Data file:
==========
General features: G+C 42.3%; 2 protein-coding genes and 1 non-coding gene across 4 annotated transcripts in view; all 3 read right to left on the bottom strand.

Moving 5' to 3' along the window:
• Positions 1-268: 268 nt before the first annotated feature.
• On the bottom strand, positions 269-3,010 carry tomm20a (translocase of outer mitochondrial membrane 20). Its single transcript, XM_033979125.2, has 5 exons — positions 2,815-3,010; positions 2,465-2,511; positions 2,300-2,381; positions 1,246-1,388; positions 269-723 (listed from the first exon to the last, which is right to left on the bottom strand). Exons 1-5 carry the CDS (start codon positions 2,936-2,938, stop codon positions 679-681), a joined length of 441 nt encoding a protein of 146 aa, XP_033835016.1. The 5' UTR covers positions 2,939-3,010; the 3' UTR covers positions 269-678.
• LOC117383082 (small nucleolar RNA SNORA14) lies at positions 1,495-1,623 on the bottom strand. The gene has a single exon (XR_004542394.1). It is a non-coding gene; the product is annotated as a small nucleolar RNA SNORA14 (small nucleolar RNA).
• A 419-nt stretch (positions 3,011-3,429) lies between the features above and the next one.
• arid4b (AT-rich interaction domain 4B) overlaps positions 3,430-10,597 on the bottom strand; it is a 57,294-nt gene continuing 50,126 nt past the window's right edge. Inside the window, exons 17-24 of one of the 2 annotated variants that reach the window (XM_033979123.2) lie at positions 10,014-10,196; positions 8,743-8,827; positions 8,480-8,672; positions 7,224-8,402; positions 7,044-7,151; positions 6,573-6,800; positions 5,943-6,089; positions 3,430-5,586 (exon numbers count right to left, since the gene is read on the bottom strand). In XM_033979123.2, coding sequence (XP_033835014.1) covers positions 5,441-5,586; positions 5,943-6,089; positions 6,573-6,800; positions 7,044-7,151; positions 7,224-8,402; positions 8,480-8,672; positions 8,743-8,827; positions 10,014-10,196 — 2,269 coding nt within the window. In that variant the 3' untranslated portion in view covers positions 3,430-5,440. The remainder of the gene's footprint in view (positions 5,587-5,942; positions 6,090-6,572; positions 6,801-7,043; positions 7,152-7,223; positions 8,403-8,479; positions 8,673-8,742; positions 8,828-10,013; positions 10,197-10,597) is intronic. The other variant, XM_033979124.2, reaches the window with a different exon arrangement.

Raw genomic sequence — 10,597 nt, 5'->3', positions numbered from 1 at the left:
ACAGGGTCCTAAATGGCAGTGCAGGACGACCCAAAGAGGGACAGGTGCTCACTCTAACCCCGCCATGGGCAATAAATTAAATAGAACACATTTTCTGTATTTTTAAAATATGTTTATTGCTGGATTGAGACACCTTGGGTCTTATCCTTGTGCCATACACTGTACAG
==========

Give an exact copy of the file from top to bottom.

General features: G+C 42.3%; 2 protein-coding genes and 1 non-coding gene across 4 annotated transcripts in view; all 3 read right to left on the bottom strand.

Moving 5' to 3' along the window:
• Positions 1-268: 268 nt before the first annotated feature.
• On the bottom strand, positions 269-3,010 carry tomm20a (translocase of outer mitochondrial membrane 20). Its single transcript, XM_033979125.2, has 5 exons — positions 2,815-3,010; positions 2,465-2,511; positions 2,300-2,381; positions 1,246-1,388; positions 269-723 (listed from the first exon to the last, which is right to left on the bottom strand). Exons 1-5 carry the CDS (start codon positions 2,936-2,938, stop codon positions 679-681), a joined length of 441 nt encoding a protein of 146 aa, XP_033835016.1. The 5' UTR covers positions 2,939-3,010; the 3' UTR covers positions 269-678.
• LOC117383082 (small nucleolar RNA SNORA14) lies at positions 1,495-1,623 on the bottom strand. The gene has a single exon (XR_004542394.1). It is a non-coding gene; the product is annotated as a small nucleolar RNA SNORA14 (small nucleolar RNA).
• A 419-nt stretch (positions 3,011-3,429) lies between the features above and the next one.
• arid4b (AT-rich interaction domain 4B) overlaps positions 3,430-10,597 on the bottom strand; it is a 57,294-nt gene continuing 50,126 nt past the window's right edge. Inside the window, exons 17-24 of one of the 2 annotated variants that reach the window (XM_033979123.2) lie at positions 10,014-10,196; positions 8,743-8,827; positions 8,480-8,672; positions 7,224-8,402; positions 7,044-7,151; positions 6,573-6,800; positions 5,943-6,089; positions 3,430-5,586 (exon numbers count right to left, since the gene is read on the bottom strand). In XM_033979123.2, coding sequence (XP_033835014.1) covers positions 5,441-5,586; positions 5,943-6,089; positions 6,573-6,800; positions 7,044-7,151; positions 7,224-8,402; positions 8,480-8,672; positions 8,743-8,827; positions 10,014-10,196 — 2,269 coding nt within the window. In that variant the 3' untranslated portion in view covers positions 3,430-5,440. The remainder of the gene's footprint in view (positions 5,587-5,942; positions 6,090-6,572; positions 6,801-7,043; positions 7,152-7,223; positions 8,403-8,479; positions 8,673-8,742; positions 8,828-10,013; positions 10,197-10,597) is intronic. The other variant, XM_033979124.2, reaches the window with a different exon arrangement.

Raw genomic sequence — 10,597 nt, 5'->3', positions numbered from 1 at the left:
ACAGGGTCCTAAATGGCAGTGCAGGACGACCCAAAGAGGGACAGGTGCTCACTCTAACCCCGCCATGGGCAATAAATTAAATAGAACACATTTTCTGTATTTTTAAAATATGTTTATTGCTGGATTGAGACACCTTGGGTCTTATCCTTGTGCCATACACTGTACAG